Constitutional Discussions 16: Leader of the Opposition. Section 40A of the Constitution of Anguilla provides for this office. He or she is formally appointed to this office by the Governor. The Governor takes the instructions of the majority of the Opposition. They tell him who the leader is. The Leader of the Opposition is to be consulted by the Governor on the appointment of the second Nominated Member of the House of Assembly. He chairs the Public Accounts Committee. This is supposed to be the Assembly’s watchdog on how public funds have been spent. He has office space provided in the House of Assembly. He receives a higher salary then an ordinary member of the Opposition. For there to be a leader, there has to be an agreement on who is leader. If the Opposition consists of two persons, and they do not agree on which of them is the leader, then the Governor cannot appoint anyone. That is exactly the position we are in now. The Hon Edison Baird and the Hon Hubert Hughes have not been able to tell the Governor which one of them is to fill the office of Leader of the Opposition. The position remains unfilled.
Members of the Commission grappled with the problem. Various persons made representations on how it was to be solved. Should the Governor appoint whoever in his view was most appropriate to fill the office? Should they be required to toss a coin? Could there be a rule that would make sense? Should it be left as it presently is, so that, if the members of the Opposition do not agree, the post is not filled?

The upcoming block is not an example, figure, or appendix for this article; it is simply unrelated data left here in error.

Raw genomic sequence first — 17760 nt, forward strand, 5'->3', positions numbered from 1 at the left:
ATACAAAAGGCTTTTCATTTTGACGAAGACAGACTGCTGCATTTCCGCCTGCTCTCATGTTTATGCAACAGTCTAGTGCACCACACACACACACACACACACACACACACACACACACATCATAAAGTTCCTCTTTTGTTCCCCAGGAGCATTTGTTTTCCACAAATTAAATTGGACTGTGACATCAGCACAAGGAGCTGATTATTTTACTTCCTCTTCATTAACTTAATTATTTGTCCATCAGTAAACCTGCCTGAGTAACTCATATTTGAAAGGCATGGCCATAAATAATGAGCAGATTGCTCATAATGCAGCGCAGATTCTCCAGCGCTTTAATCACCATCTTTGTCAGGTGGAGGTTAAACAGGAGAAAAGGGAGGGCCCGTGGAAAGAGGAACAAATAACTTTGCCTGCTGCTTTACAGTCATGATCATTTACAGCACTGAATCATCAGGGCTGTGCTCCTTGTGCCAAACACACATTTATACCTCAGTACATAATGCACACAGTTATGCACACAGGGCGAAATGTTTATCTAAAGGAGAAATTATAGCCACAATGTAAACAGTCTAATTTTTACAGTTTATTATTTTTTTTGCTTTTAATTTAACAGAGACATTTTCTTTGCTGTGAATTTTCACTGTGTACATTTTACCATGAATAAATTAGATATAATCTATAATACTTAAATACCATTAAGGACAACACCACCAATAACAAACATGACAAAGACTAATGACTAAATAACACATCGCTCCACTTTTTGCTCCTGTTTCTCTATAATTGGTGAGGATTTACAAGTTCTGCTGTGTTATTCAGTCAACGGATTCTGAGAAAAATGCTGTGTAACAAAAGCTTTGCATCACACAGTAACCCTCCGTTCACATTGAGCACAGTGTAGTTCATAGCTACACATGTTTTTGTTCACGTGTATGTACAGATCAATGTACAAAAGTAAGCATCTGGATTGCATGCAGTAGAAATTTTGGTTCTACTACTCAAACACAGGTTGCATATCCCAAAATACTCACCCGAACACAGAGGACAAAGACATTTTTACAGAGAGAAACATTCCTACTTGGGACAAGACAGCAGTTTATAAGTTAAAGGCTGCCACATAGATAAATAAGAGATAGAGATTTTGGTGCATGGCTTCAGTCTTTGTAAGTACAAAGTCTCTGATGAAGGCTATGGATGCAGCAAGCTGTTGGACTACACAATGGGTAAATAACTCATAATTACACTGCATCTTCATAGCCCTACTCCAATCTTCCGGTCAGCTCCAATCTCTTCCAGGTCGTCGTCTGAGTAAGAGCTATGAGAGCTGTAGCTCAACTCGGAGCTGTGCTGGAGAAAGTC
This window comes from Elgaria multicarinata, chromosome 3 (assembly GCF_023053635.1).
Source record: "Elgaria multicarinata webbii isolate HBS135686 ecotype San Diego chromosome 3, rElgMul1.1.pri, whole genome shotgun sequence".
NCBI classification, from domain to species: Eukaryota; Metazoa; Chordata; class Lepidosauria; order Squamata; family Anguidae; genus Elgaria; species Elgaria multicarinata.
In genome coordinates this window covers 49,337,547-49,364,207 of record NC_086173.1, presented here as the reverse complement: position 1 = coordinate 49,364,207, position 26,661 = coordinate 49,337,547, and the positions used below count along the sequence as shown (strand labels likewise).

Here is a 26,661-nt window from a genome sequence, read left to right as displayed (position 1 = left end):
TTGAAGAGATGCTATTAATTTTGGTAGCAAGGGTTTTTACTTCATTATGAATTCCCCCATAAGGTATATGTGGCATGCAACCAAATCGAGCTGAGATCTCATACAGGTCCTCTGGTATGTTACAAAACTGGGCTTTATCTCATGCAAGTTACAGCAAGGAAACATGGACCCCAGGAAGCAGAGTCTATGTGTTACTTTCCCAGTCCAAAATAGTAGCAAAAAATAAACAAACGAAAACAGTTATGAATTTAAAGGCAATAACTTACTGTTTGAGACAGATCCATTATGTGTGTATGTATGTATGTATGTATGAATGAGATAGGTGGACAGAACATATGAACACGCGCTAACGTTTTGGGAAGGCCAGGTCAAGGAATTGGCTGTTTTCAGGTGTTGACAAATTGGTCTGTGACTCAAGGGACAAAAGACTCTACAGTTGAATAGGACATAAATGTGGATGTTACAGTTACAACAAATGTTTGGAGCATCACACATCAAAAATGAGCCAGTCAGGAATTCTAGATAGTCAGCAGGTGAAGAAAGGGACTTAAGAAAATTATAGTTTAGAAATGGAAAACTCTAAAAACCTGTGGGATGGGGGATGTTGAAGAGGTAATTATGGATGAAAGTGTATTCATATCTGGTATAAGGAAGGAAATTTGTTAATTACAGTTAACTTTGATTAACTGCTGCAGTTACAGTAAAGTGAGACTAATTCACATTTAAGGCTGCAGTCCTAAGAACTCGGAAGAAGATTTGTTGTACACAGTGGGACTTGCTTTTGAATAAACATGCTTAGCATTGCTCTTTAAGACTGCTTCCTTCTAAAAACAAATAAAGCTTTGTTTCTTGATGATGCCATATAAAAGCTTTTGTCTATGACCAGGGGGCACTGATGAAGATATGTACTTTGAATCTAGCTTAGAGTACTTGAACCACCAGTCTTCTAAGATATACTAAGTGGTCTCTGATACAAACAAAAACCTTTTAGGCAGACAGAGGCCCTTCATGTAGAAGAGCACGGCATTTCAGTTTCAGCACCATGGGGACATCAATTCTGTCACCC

The solution that found favour with a majority of Anguillians who expressed a view on the problem was that it should be the member of the Assembly who had served the longest. If one member has served for 11 years and another has served for 10 years, and they do not agree on who is to be the leader, it will automatically be the one who has served for 11 years. People thought there should be a rule that the Governor can apply. It is not beneficial to our system of government to have the present situation continue. This was the recommendation of the Commission at paragraph 94 of its Report.
Regretfully, members of the House of Assembly meeting in caucus at the Limestone Bay Café did not agree. They prefer to justify and sanction the present imbroglio by arguing that the rule should not be changed. If this were a Greek tragedy, it might be described as demonstrating an element of hubris!